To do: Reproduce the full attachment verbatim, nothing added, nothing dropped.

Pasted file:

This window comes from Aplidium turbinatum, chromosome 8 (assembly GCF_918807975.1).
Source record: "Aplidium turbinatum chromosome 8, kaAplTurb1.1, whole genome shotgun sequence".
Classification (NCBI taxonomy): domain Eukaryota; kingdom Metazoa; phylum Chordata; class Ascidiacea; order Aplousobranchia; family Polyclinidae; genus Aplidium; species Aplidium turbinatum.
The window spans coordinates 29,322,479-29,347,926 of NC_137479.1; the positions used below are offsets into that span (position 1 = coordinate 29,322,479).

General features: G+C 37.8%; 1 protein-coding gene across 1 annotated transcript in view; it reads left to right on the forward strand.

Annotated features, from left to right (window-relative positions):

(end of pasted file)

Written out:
This window comes from Aplidium turbinatum, chromosome 8 (assembly GCF_918807975.1).
Source record: "Aplidium turbinatum chromosome 8, kaAplTurb1.1, whole genome shotgun sequence".
Classification (NCBI taxonomy): domain Eukaryota; kingdom Metazoa; phylum Chordata; class Ascidiacea; order Aplousobranchia; family Polyclinidae; genus Aplidium; species Aplidium turbinatum.
The window spans coordinates 29,322,479-29,347,926 of NC_137479.1; the positions used below are offsets into that span (position 1 = coordinate 29,322,479).

General features: G+C 37.8%; 1 protein-coding gene across 1 annotated transcript in view; it reads left to right on the forward strand.

Annotated features, from left to right (window-relative positions):